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What does "All machines have their friction" mean? Options
Zeli
Posted: Saturday, March 11, 2017 9:59:21 PM

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Quote:
All men recognize the right of revolution; that is, the right to refuse allegiance to, and to resist, the government, when its tyranny or its inefficiency are great and unendurable. But almost all say that such is not the case now. But such was the case, they think, in the Revolution of '75. If one were to tell me that this was a bad government because it taxed certain foreign commodities brought to its ports, it is most probable that I should not make an ado about it, for I can do without them. All machines have their friction; and possibly this does enough good to counterbalance the evil. At any rate, it is a great evil to make a stir about it. But when the friction comes to have its machine, and oppression and robbery are organized, I say, let us not have such a machine any longer.



This is from On the Duty of Civil Disobedience by Thoreau, I got quite a few similar questions in his article. How to paraphrase "All machine have their friction...let us not have such a machine any more"?
I don't know what "this" infers to, I think it describes friction, friction (disagreement or tension)does good to counterbalance the evil, but isn't friction also the evil and how to change a way to describe counterbalance? Then the next sentence uses "a great evil", what's difference between these two "it" in the sentence?
thar
Posted: Sunday, March 12, 2017 4:57:49 AM

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Joined: 7/8/2010
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I think you need the more literal meaning of friction.



Friction is two surfaces rubbing together when one moves against the other. It resists the movement.

In a relationship it is what you say - tension, trouble. But that is the metaphor for what happens when two things rub together and things don't work smoothly.

Here, you already have a metaphor - the machine. So here friction is literal. What does friction do in a machine? It slows it down, it stops it being so effective - it acts against the machine, as a brake, a control.

If the machine is evil, then the friction that hinders it is good.


You want people to get along with each other, so there friction is normally a negative thing.
You normally want machines to work smoothly, so you oil the moving parts to reduce friction.

But generally it is useful - so you can walk without slipping, or simply so things eventually stop moving! Whistle


This is what the American system calls 'checks and balances' - systems that stop any one part of government from being too powerful. [I think some would argue it stops anything getting done, but that is not my area of expertise!]

Against the government machine (its power, moving forward) you have friction - resistance to government.

But if the resistance has its own machine (its own power, moving forward) it is just as dangerous.

Any power without restraint is dangerous, whether it is government or revolution.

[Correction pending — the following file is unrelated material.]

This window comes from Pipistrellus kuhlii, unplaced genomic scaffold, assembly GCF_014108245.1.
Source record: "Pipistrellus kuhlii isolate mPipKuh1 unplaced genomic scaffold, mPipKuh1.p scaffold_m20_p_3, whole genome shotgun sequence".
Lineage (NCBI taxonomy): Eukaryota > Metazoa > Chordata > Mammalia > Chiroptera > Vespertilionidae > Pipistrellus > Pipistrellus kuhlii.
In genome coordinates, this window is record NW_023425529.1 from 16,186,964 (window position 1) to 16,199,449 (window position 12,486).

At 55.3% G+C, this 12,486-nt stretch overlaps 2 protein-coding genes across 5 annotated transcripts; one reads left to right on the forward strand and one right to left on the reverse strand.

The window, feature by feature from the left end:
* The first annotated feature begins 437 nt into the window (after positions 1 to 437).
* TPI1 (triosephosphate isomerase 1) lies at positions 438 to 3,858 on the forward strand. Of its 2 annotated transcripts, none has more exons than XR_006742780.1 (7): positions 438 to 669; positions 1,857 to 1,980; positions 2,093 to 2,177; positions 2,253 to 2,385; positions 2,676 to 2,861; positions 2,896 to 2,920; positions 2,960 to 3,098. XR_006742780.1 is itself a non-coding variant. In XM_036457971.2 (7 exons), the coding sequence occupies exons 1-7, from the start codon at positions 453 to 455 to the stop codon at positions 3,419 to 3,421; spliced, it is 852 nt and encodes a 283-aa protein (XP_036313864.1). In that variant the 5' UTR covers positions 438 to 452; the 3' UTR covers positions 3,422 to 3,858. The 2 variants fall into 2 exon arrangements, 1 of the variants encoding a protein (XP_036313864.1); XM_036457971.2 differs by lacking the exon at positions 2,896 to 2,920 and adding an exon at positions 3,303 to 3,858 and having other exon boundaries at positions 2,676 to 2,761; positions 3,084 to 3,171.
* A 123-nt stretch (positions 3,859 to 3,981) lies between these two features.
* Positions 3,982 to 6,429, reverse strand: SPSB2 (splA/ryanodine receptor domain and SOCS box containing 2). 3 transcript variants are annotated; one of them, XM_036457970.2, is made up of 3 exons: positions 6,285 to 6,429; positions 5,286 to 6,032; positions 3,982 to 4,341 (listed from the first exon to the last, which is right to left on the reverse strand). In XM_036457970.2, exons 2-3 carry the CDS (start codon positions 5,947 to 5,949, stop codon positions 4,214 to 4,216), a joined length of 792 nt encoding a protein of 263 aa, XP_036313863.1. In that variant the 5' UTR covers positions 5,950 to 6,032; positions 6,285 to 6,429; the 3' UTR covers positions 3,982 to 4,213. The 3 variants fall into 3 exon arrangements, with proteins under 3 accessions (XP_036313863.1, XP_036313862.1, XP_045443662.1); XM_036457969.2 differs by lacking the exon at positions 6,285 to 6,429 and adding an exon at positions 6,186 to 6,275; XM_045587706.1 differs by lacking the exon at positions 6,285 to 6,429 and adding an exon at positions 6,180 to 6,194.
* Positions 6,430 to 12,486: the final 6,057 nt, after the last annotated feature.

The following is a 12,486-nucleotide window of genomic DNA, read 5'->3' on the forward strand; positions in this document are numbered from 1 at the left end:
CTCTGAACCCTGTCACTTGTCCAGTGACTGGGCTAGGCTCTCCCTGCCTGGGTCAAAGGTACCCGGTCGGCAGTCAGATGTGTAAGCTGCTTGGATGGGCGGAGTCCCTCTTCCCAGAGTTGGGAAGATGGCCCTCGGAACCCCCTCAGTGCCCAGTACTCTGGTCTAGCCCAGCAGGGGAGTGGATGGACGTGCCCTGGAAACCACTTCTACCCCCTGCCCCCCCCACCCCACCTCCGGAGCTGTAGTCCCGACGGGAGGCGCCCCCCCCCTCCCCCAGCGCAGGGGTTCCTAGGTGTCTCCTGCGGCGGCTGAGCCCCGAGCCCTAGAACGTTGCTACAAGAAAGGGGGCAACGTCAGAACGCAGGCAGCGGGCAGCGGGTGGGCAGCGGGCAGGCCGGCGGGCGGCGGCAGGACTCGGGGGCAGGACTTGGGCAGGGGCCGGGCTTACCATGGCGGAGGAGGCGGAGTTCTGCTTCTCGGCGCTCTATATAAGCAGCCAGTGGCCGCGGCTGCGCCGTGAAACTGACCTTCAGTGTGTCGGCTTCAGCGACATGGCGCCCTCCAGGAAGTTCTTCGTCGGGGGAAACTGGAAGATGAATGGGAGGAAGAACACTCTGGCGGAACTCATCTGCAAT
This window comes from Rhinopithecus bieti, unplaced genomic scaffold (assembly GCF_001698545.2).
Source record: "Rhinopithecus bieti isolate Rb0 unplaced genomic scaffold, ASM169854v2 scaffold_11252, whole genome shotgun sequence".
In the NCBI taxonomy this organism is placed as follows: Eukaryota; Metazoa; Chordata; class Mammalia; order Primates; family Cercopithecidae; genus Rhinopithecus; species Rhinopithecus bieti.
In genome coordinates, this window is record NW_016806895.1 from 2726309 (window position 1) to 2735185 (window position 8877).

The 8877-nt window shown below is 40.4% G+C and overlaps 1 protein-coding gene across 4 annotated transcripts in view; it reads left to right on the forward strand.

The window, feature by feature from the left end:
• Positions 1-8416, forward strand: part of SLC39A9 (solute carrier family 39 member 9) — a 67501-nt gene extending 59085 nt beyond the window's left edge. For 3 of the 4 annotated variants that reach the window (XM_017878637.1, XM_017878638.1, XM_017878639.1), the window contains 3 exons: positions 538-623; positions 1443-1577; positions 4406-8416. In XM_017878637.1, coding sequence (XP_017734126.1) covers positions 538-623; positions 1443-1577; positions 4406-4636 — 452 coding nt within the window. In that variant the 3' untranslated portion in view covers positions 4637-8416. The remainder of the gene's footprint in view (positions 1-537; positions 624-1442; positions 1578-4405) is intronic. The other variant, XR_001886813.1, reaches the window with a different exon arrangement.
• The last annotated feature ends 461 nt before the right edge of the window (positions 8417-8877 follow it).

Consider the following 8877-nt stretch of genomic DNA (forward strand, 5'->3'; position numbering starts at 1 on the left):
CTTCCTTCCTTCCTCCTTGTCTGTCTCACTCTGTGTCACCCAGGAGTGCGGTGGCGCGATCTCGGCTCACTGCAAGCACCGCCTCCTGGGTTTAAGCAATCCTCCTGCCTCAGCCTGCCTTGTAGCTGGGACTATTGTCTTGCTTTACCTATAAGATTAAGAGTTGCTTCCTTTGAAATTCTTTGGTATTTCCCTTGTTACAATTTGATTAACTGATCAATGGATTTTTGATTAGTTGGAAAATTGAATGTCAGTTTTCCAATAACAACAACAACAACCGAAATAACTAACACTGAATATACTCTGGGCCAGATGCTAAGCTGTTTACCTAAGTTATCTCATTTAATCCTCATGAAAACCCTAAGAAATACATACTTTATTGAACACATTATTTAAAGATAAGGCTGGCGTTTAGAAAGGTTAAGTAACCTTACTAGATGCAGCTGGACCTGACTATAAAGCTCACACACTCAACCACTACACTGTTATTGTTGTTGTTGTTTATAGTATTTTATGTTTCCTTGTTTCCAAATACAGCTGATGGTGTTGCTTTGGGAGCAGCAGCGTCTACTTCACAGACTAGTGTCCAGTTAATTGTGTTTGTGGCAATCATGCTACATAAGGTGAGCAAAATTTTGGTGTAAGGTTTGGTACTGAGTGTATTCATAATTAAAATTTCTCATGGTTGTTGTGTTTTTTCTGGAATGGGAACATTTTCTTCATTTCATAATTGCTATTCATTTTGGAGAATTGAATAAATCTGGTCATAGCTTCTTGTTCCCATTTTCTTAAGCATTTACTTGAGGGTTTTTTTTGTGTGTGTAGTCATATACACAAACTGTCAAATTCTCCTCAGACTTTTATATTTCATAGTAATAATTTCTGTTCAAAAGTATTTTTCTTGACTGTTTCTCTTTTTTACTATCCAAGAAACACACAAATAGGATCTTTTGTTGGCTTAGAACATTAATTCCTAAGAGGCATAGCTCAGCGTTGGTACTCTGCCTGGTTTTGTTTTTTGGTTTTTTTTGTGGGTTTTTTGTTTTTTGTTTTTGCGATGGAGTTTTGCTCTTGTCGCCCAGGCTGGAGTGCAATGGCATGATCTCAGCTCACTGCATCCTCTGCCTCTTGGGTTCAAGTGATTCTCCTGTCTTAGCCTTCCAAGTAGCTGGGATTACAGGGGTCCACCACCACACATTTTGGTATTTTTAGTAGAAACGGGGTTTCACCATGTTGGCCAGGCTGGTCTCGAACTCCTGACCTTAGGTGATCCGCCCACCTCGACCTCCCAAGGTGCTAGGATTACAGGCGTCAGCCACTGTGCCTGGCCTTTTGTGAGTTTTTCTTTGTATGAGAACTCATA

"Power tends to corrupt, and absolute power corrupts absolutely"

Any oppressed citizen who has risen in revolution, only to find themselves with an even worse government than before, will attest to that!
Thoreau argues that any government is by nature bad.
leonAzul
Posted: Sunday, March 12, 2017 5:30:11 AM

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Leon Zero wrote:
Quote:
All men recognize the right of revolution; that is, the right to refuse allegiance to, and to resist, the government, when its tyranny or its inefficiency are great and unendurable. But almost all say that such is not the case now. But such was the case, they think, in the Revolution of '75. If one were to tell me that this was a bad government because it taxed certain foreign commodities brought to its ports, it is most probable that I should not make an ado about it, for I can do without them. All machines have their friction; and possibly this does enough good to counterbalance the evil. At any rate, it is a great evil to make a stir about it. But when the friction comes to have its machine, and oppression and robbery are organized, I say, let us not have such a machine any longer.



This is from On the Duty of Civil Disobedience by Thoreau, I got quite a few similar questions in his article. How to paraphrase "All machine have their friction...let us not have such a machine any more"?
I don't know what "this" infers to, I think it describes friction, friction (disagreement or tension)does good to counterbalance the evil, but isn't friction also the evil and how to change a way to describe counterbalance? Then the next sentence uses "a great evil", what's difference between these two "it" in the sentence?


This is how I would write this idea in more contemporary English.

"
All machines work with some friction, and it is this natural resistance to movement that limits excessive motion. In any case, it causes more trouble to disturb an inefficient machine than to just let it work as it should. Yet when there is so much friction that the machine seizes, allowing tyrants and thieves to take control, I say it's time to replace the machine.
"

"Make it go away, Mrs Whatsit," he whispered. "Make it go away. It's evil."
Drag0nspeaker
Posted: Sunday, March 12, 2017 9:06:08 AM

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Joined: 9/12/2011